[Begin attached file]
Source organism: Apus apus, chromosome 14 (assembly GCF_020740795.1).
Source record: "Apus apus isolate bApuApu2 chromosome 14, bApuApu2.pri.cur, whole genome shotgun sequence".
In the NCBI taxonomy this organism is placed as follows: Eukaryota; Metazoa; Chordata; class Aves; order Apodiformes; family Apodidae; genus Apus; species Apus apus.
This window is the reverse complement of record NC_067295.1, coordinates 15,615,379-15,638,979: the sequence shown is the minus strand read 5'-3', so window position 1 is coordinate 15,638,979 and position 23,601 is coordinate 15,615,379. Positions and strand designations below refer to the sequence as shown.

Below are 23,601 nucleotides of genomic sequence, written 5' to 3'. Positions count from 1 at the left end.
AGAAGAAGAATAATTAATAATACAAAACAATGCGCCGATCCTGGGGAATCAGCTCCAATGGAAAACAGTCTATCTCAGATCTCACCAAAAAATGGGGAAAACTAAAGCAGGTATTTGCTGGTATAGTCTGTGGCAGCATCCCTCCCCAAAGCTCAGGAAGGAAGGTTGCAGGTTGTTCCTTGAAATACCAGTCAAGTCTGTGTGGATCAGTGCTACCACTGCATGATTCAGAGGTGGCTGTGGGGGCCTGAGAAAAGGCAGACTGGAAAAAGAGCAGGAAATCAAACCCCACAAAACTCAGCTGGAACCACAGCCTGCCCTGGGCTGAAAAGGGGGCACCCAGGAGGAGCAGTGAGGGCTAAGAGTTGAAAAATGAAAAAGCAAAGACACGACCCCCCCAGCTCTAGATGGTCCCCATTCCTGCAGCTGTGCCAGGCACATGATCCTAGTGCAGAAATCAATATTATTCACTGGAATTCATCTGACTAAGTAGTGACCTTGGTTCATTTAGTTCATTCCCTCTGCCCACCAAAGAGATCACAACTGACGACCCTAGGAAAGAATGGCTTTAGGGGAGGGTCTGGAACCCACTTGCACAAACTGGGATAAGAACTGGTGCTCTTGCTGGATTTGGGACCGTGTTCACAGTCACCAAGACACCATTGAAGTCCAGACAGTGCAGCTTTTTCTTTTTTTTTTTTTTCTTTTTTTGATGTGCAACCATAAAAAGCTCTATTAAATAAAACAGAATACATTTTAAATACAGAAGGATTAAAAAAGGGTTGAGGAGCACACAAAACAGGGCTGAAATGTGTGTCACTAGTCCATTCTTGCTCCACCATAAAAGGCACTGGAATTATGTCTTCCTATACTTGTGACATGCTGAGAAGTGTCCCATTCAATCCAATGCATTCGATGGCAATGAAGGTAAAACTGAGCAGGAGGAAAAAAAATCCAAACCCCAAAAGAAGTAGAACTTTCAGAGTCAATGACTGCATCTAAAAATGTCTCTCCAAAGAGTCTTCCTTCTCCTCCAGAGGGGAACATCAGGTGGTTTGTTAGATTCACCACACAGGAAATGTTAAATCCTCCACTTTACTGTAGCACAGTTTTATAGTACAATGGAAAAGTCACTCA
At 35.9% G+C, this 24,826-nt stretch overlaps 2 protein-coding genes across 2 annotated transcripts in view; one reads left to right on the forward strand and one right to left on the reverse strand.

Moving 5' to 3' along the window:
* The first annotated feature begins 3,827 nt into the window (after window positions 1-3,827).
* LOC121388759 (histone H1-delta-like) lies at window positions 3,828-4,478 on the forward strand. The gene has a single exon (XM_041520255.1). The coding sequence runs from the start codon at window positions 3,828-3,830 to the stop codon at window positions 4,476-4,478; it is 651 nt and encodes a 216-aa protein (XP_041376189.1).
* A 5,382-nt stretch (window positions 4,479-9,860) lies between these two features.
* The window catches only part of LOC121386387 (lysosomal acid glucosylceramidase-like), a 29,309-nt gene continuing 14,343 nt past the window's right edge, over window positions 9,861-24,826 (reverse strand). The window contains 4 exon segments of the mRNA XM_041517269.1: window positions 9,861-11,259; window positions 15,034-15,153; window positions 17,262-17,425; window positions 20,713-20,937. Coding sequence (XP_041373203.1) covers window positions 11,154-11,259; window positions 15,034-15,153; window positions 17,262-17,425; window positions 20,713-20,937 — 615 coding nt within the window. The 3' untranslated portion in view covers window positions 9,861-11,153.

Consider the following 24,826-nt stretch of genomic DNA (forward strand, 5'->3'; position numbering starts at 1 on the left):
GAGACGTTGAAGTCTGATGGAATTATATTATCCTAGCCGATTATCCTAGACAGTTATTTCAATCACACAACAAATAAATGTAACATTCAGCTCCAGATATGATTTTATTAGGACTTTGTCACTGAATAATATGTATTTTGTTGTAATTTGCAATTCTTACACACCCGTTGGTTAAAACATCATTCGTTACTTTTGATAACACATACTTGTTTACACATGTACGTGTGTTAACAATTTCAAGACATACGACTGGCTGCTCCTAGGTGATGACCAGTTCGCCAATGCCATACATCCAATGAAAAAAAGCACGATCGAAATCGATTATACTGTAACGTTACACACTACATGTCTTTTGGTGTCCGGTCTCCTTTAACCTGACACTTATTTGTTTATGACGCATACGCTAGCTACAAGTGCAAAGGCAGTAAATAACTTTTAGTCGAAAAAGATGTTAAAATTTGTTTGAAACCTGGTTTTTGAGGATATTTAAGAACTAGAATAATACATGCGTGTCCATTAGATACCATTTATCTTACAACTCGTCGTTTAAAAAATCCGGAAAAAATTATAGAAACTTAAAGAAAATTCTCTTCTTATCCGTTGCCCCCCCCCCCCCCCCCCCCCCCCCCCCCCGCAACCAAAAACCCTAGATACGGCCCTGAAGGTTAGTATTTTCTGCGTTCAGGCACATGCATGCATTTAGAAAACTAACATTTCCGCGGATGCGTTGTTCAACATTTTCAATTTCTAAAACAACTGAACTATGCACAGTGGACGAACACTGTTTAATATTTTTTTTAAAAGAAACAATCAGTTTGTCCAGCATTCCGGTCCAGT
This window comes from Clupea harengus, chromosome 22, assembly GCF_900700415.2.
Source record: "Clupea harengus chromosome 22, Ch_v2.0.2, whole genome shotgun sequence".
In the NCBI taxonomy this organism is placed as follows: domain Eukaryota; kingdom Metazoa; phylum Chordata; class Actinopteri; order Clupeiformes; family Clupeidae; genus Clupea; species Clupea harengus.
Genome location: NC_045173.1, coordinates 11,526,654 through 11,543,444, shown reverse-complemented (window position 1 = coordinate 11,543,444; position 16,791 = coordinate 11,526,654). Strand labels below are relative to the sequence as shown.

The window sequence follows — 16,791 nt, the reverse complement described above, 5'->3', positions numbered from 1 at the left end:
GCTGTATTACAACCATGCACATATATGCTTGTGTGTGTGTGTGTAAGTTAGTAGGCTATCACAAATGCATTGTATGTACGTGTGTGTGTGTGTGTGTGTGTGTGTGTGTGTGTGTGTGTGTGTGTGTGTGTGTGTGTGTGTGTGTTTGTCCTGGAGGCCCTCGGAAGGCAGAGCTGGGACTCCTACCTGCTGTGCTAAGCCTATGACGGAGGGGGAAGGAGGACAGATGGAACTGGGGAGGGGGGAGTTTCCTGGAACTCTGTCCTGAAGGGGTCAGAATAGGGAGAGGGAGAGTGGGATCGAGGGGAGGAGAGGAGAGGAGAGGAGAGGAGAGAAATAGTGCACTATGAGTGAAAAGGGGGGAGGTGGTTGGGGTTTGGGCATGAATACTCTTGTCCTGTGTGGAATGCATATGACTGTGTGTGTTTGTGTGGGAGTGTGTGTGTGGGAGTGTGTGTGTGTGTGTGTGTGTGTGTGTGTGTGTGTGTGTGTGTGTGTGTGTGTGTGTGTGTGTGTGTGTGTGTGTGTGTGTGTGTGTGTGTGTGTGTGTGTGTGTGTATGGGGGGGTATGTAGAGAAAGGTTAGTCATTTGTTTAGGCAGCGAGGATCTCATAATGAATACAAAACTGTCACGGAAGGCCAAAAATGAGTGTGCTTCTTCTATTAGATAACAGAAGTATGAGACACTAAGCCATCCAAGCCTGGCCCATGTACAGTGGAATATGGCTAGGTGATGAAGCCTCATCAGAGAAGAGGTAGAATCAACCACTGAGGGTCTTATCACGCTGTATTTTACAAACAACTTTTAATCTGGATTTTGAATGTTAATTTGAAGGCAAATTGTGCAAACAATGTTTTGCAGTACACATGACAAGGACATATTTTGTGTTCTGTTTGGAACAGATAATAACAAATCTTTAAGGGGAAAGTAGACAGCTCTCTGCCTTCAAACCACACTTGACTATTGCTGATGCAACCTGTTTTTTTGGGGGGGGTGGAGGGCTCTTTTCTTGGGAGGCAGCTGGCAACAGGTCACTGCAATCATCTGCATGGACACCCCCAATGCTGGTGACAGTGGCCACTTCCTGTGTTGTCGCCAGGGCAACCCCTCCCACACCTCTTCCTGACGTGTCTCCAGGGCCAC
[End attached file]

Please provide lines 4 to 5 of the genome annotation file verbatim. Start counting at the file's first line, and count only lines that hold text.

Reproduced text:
This window is the reverse complement of record NC_067295.1, coordinates 15,615,379-15,638,979: the sequence shown is the minus strand read 5'-3', so window position 1 is coordinate 15,638,979 and position 23,601 is coordinate 15,615,379. Positions and strand designations below refer to the sequence as shown.

Below are 23,601 nucleotides of genomic sequence, written 5' to 3'. Positions count from 1 at the left end.